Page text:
[Tangent/aside/digression: People think the space for new and “trendy” communicative practices such as podcasting is over-saturated, but from the perspective I am offering here, we should be inclined to the opposite view. Practices such as podcasting represent only the first efforts to constitute oases of autonomous social-cognitive stability across an increasingly vast and hopelessly sparse social graph. If you think podcasts are a popular trend, you are not accounting for the numerator, which would show them to be hardly keeping up with the social graph. We might wonder whether, soon, having a podcast will be a basic requirement for anything approaching what the humans of today still remember as socio-cognitive health. People may choose centrifugal disorientation, but if they want to exist in anything but the most abject and maligned socio-cognitive ghettos of confusion and depression (e.g. Facebook already, if you’re feed looks anything like mine), elaborately purposeful and creatively engineered autonomous communication interfaces may very well become necessities.]

I believe we have crossed a threshold where spiraling social complexity has so dwarfed our meagre stores of pre-modern social capital to render most potential soft-fork merges across the social graph prohibitively expensive. Advances in information technology have drastically lowered the transaction costs of soft-fork collaboration patterns, but they’ve also lowered the costs of instituting and maintaing hard forks. The ambiguous expected effect of information technology may be clarified — I hypothesize — by considering how it is likely conditional on individual cognitive capacities. Specifically, the key variable would be an individual’s general intelligence, their basic capacity to solve problems through abstraction.

This model predicts that advances in information technology will lead high-IQ individuals to seek maximal innovative autonomy (hacking on their own hard forks, relative to the predigital social source repository), while lower-IQ individuals will seek to outsource the job of reality-maintainence, effectively seeking to minimize their own innovative autonomy. It’s important to recognize that, technically, the emotional correlate of experiencing insufficiency relative to environmental complexity is Fear, which involves the famous physiological state of “fight or flight,” a reaction that evolved for the purpose of helping us escape specific threats in short, acute situations. The problem with modern life, as noted by experts on stress physiology such as Robert Sapolsky, is that it’s now very possible to have the “fight or flight” response triggered by diffuse threats that never end.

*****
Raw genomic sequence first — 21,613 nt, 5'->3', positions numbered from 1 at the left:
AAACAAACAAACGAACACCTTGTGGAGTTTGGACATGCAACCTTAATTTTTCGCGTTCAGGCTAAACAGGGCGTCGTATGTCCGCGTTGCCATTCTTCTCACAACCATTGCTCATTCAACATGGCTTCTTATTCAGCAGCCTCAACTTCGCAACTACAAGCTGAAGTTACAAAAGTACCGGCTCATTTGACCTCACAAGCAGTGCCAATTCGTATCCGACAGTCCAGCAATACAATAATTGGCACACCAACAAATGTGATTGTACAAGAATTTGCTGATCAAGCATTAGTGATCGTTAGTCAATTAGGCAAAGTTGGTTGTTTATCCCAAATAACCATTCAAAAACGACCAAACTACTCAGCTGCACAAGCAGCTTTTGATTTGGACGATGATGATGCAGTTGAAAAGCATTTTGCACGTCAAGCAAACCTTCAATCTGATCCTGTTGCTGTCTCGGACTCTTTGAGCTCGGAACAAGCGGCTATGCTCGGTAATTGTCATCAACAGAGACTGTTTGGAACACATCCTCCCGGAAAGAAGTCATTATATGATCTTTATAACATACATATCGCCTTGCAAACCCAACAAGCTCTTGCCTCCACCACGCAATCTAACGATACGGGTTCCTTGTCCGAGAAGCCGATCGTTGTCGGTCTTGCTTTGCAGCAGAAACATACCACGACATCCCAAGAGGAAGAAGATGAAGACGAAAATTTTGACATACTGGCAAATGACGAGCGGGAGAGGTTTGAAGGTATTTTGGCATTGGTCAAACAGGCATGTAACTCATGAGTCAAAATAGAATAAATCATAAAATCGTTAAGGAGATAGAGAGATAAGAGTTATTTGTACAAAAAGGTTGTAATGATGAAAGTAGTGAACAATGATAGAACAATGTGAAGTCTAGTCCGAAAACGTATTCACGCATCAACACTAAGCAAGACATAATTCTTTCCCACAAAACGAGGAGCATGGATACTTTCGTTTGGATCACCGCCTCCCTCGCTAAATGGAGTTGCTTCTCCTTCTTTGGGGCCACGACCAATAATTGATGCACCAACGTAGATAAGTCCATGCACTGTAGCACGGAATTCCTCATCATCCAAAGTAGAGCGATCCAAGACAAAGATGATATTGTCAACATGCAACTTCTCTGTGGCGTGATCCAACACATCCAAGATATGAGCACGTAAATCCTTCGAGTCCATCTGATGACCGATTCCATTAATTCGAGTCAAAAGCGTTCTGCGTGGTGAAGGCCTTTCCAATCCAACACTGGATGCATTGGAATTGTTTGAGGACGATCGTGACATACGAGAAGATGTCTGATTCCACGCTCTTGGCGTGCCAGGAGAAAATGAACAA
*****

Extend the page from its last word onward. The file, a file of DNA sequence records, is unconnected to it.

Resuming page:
If intelligence is what makes complexity manageable, and overwhelming complexity generates “fight or flight” physiology, and we are living through a Semantic Apocalypse, then we should expect lower-IQ people to be hit hardest first: we should expect them to be frantically seeking sources of complexity-containment in a fashion similar to if they were being chased by a saber-tooth tiger. I think that’s what we are observing right now, in various guises, from the explosion of demand for conspiracy theory to social justice hysteria. These are people whose lives really are at stake, and they’re motivated accordingly, to increasingly desperate measures.

These two opposite inclinations toward reality-code maintenance, conditional on cognitive capacity, then become perversely complementary. As high-IQ individuals are increasingly empowered to hard fork reality, they will do so differently, according to arbitrary idiosyncratic preferences (desire or taste, essentially aesthetic criteria). Those who only wish to outsource their code maintenance to survive excessive complexity are spoiled for choice, as they can now choose to join the hard fork of whichever higher-IQ reality developer is closest to their affective or socio-aesthetic ideal point.

Eventually I should try to trace this history back through the past few decades.

This post is the third in a three-part series. You can also read Part 1 and Part 2.

Hard Forking Reality (Part 2): Communication and Complexity

This post is the second in a three-part series. You can also read Part 1 and Part 3.